OverviewDosageSide EffectsInteractionsHalf-Life

Generic Name: Semaglutide

Brands: Rybelsus, Ozempic

Class:  Antidiabetic Agent, Glucagon-Like Peptide-1 (GLP-1) Receptor Agonist

Availability: Prescription needed

Molecular Formula: C187H291N45O59

Substance UNII: 53AXN4NNHX

What is Ozempic?

Semaglutide is an antidiabetic agent classified as a glucagon-like peptide-1 (GLP-1) receptor agonist. It is sold under the brand names Ozempic and Rybelsus.

What is Ozempic Used For?

This medication is used by adults with type 2 diabetes mellitus. It is administered once a week via subcutaneous injection. It also comes in an oral tablet that is usually taken daily. Ozempic is designed to be used in conjunction with diet and exercise to improve an individual’s blood sugar levels. In addition, semaglutide helps reduce the risk of someone with type 2 diabetes mellitus and heart disease experiencing a major adverse cardiovascular event (e.g., non-fatal stroke, non-fatal myocardial infarction/heart attack, or cardiovascular death).

How Does Ozempic Work?

Ozempic works by imitating the human glucagon-like peptide-1 (GLP-1), which increases insulin secretion. Insulin is the hormone responsible for lowering blood sugar levels in the body.

Semaglutide also prevents the pancreas from secreting the hormone glucagon, which is responsible for increasing blood sugar levels. Furthermore, this medication decreases an individual’s appetite and slows digestion, which is why it helps with weight loss.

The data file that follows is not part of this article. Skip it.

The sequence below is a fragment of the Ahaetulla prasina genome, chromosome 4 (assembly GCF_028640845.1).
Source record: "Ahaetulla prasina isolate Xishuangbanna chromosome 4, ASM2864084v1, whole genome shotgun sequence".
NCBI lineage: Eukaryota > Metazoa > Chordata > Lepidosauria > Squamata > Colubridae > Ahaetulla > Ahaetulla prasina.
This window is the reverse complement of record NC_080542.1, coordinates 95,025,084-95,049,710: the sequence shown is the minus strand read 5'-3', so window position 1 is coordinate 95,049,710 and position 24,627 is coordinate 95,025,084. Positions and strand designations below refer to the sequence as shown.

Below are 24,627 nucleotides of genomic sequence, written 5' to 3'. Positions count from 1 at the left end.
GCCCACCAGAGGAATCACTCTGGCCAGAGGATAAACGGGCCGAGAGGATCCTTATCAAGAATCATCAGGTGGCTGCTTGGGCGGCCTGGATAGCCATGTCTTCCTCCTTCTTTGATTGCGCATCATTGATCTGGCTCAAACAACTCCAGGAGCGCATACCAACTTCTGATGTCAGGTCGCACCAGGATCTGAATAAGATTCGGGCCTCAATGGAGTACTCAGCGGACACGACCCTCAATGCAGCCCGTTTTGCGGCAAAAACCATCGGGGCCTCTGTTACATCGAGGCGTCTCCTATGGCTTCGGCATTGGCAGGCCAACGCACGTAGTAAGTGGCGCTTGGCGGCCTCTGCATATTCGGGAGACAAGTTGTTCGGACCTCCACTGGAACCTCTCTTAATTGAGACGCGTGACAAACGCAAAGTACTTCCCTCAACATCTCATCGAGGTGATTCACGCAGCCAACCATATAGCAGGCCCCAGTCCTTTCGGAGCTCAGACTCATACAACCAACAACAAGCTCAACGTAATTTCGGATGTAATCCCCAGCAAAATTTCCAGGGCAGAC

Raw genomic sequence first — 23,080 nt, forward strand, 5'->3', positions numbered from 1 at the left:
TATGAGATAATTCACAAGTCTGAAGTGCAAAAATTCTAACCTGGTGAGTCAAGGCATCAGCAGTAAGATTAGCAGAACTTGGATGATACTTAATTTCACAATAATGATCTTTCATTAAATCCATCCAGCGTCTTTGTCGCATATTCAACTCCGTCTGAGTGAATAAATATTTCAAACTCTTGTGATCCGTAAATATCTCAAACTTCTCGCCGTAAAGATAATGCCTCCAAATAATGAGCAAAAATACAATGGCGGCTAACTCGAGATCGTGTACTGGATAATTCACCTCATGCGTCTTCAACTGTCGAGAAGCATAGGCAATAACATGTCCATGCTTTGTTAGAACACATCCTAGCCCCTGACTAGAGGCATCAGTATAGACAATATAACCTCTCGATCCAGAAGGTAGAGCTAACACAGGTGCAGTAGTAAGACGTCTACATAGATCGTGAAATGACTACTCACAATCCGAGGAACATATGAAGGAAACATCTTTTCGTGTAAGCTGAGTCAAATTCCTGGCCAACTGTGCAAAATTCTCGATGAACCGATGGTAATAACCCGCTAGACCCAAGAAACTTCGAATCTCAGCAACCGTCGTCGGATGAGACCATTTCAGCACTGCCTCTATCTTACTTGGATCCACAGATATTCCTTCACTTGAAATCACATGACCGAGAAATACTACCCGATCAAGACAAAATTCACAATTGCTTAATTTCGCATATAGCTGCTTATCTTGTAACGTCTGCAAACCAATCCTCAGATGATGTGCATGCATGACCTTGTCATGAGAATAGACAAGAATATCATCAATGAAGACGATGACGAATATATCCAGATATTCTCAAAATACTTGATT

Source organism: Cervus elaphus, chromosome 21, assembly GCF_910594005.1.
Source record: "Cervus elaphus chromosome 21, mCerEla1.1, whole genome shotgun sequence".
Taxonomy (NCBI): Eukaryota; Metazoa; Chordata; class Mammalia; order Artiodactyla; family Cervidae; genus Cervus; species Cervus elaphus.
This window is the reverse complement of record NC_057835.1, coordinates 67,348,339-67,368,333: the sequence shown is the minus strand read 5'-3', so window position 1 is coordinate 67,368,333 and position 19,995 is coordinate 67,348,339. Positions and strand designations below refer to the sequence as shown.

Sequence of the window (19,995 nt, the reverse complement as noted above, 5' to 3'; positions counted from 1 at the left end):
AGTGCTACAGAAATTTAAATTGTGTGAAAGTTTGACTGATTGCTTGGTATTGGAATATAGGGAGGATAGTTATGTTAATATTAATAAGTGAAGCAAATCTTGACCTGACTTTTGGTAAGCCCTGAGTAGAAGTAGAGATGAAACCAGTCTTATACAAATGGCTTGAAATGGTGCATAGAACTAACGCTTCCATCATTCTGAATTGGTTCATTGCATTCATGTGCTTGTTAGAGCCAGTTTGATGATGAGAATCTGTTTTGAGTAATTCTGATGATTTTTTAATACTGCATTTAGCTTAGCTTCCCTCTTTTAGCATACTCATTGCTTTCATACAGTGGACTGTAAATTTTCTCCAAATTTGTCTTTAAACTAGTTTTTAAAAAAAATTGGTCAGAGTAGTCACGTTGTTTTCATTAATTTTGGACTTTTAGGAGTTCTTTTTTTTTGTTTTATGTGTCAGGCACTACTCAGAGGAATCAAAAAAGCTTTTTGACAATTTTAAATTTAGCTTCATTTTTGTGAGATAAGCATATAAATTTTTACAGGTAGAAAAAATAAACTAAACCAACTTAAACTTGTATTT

Ozempic is administered via a subcutaneous injection using a pre-filled, metered pen. One advantage of Ozempic is that it has a long duration of action, which means that it only needs to be taken on a weekly basis, as opposed to daily like many of the other antidiabetic medications.

How Long Does It Take Ozempic to Work?

Semaglutide’s absolute bioavailability is 89%, reaching maximum concentration within one to three days after the medication is administered.

Do Not Use Ozempic If:

There are several situations where this medication may not be the right choice for you. According to the U.S. National Library of Medicine, the following should not use Ozempic:

  • Individuals with multiple endocrine neoplasia syndrome type 2 (MEN2)
  • Those who have a personal history or a family history of medullary thyroid carcinoma (thyroid cancer)
  • Individuals who know they are hypersensitive to semaglutide or any other components included in this product

Please note that this list may not be complete, and there may be other situations where Ozempic use is not advisable.

Disclaimer: this article does not constitute or replace medical advice. If you have an emergency or a serious medical question, please contact a medical professional or call 911 immediately. To see our full medical disclaimer, visit our Terms of Use page.


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